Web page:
Basic needs are basis for economic and social order – youthsFebruary 1st, 2011
The availability of people’s basic needs forms the basis for economic and social order, according to members of the Brikama Youth Development Association. As a matter of principle, the BYDA believes that the peace and stability which an economy requires to enjoy uninterrupted growth hinge on meeting people’s basic needs in food and non-food essentials. According to Buba Barrow, a member of BYDA if people’s stomachs are filled on a regular basis the economic programme of revitalization is set to be on course. Mr. Barrow told TODAY it is this same stable and resurgent economic order which will continue to ensure that the basic essentials for the population are made provided and rendered affordable.
Barrow said people’s participation in the economy should impact their level of productivity and the distribution pattern of the wealth that results from their effort. He noted that in any social context, popular needs usually inform what is in a country’s development agenda with the state overseeing the process for the realization of given goals.
Taking a worldwide perspective, he observed that although governments, during the last few decades have embarked on many development programmes as people witnessed diversities in development strategies, the basic needs approach remains a daunting challenge for many nations with growing populations and depleting resources to deal with this challenge. He argued that countries meeting the basic needs of their peoples should factor into the yardstick by which to measure the level of development and the success in reducing poverty levels.
According to Barrow, advocating for the identification, classification and satisfaction of human needs should be centred on the production capacity and capacity building of the nation as a way of improving the human condition, noting that such recognized potentials should be depended on to determine the extent to which people’s conditions have improved. He stated that the rise of an economic order for development would require an even greater effort by the people themselves since development is not done only done for people but it’s essentially done by people themselves to meet basic needs.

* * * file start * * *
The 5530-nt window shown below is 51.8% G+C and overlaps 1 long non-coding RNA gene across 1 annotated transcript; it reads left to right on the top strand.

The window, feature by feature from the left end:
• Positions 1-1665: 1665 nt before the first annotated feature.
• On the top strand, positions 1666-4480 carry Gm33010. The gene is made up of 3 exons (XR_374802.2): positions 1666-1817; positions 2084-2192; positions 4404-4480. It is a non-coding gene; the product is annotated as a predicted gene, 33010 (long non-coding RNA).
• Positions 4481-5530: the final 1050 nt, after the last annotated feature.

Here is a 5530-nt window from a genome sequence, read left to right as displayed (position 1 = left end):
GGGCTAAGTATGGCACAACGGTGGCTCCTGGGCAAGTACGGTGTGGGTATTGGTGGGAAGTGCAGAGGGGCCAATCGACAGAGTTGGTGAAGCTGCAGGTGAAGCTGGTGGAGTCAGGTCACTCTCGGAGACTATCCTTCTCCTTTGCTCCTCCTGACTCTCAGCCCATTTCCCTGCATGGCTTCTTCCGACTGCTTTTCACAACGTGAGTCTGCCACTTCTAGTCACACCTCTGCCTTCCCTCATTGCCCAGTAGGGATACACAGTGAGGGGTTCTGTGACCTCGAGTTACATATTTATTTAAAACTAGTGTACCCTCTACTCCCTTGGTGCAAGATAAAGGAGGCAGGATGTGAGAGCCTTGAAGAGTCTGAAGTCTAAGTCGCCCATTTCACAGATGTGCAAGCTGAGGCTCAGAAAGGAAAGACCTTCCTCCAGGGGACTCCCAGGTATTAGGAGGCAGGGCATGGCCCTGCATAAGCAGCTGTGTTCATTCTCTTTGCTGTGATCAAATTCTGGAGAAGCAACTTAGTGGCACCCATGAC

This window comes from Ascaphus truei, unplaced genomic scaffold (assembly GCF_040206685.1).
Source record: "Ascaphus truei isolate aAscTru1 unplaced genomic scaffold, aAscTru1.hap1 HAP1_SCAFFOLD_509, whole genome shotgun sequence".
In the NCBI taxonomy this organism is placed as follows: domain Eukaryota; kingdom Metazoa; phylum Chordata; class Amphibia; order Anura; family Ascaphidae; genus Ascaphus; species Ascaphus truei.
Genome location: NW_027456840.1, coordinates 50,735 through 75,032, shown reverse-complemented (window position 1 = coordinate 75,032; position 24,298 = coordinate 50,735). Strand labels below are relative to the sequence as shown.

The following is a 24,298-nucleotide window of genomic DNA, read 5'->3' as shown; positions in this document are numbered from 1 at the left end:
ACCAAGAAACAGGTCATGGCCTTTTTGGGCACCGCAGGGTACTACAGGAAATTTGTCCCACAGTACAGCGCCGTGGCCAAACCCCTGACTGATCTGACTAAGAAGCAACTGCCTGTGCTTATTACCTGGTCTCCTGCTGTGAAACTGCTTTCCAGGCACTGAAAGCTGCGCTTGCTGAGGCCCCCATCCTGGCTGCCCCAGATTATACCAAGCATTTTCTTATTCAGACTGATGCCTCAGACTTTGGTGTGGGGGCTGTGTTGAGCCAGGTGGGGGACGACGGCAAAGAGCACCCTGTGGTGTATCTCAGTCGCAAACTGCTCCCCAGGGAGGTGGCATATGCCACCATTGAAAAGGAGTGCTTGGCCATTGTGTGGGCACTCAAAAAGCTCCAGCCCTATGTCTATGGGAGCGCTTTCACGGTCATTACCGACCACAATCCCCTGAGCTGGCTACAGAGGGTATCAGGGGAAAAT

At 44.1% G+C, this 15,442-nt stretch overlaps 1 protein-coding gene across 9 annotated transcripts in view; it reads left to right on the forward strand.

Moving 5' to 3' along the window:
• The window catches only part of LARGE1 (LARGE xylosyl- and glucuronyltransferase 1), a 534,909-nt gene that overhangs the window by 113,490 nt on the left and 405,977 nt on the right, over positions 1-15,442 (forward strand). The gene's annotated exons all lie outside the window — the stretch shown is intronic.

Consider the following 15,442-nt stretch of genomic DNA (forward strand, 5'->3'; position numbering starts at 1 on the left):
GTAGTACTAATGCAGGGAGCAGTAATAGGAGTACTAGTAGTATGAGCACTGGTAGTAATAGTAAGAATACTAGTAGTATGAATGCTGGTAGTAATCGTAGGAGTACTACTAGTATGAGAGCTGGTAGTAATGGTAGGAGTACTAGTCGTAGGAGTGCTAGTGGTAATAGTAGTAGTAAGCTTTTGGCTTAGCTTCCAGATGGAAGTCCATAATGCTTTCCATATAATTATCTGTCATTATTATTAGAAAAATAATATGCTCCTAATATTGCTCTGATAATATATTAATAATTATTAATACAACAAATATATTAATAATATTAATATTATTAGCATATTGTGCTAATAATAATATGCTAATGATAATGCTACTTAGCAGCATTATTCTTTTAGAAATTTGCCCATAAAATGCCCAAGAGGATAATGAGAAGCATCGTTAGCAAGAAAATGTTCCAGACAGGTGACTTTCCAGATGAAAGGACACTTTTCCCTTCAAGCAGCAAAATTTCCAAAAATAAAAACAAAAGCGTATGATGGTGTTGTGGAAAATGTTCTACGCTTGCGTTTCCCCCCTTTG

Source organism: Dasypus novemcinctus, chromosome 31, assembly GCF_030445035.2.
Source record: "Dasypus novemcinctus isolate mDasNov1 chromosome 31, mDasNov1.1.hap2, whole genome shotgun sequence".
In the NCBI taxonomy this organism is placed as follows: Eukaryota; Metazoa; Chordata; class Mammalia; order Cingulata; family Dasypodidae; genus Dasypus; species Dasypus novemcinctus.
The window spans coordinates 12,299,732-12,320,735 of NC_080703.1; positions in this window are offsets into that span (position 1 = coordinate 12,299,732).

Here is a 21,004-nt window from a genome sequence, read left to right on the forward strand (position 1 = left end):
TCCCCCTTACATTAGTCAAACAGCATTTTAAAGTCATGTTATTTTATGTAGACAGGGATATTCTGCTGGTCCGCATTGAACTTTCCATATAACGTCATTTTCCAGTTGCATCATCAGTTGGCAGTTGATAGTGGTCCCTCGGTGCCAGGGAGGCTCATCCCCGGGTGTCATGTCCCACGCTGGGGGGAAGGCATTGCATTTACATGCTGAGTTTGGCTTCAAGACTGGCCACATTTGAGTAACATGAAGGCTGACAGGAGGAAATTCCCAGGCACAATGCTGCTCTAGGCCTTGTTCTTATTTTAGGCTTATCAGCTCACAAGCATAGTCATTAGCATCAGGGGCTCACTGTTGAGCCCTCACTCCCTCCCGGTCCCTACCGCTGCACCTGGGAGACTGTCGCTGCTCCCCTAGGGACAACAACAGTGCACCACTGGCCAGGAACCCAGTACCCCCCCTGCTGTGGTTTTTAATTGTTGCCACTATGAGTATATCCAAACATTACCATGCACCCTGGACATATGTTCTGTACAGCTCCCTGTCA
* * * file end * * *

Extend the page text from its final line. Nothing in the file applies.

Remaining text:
“The process for the kind of change that brings socio-economic development must as a matter of necessity and expediency include the poor who should not only be allowed access to the tools of productions but should also be allowed to own economic stakes in this arrangement” Barrow suggested.
Mr. Barrow also stated that the basic needs approach may not submit itself to straightforward analysis since people’s needs change all the time rendering them difficult to pigeonhole as they vary according to place and time. He said nonetheless those needs may fall under employment, health, education, food security and housing, peace and distributive justice and self-realization.
“The rise of a new economic order would also depend hugely on the people. The basic needs approach lays a lot of emphasis on self-help which would go a long way to identifying the needs which is the real starting point for the process of development”, he posited.
Another member Malang Njie also argued that meeting basic needs attempts to remedy the weakness of other development strategies as it tries to classify people according to their immediate needs or lack, which oftentimes seem so critical to identify or locate because of their variance in relation with time in the different societies of people. He further noted that satisfying such basic needs might take a turn for a new economic order for the people and the nation in general since it is attracted to national development through economic growth and viability. He said that it enables production to be done at a higher rate since the demand for production so as to meet these needs would become more generally intense. He proclaimed that the basic needs approach is a rock base pre-condition for any meaningful development as it engages into capacity building which the people may later put into practice to increase their level of productivity.
Mr. Njie observed that some moral obligations have been attached to the concept of basic needs for a new economic order, saying that it demands that there should be consideration of the rich towards the poor in terms of aid and incentive which will help to bridge the gap between these two opposites, capacitate poverty alleviation campaigns and improve the living standards of people. He also stated that richer countries may also offer help to least developed nations in terms of scientific and technology transfer which only but facilitate a rapid socio-economic change and development.
He noted that basic needs are human centred and are also politically appealing on the side of the government in its drive to satisfy citizen’s needs at any given time. He also emphasized that attitudinal change is utterly vital on the side of citizens as doubts are raised about those whose capacities are to be built upon, whether they will readily contribute positively in this regard and become more productive in the country’s quest for a maximized production to satisfy its citizens’ needs.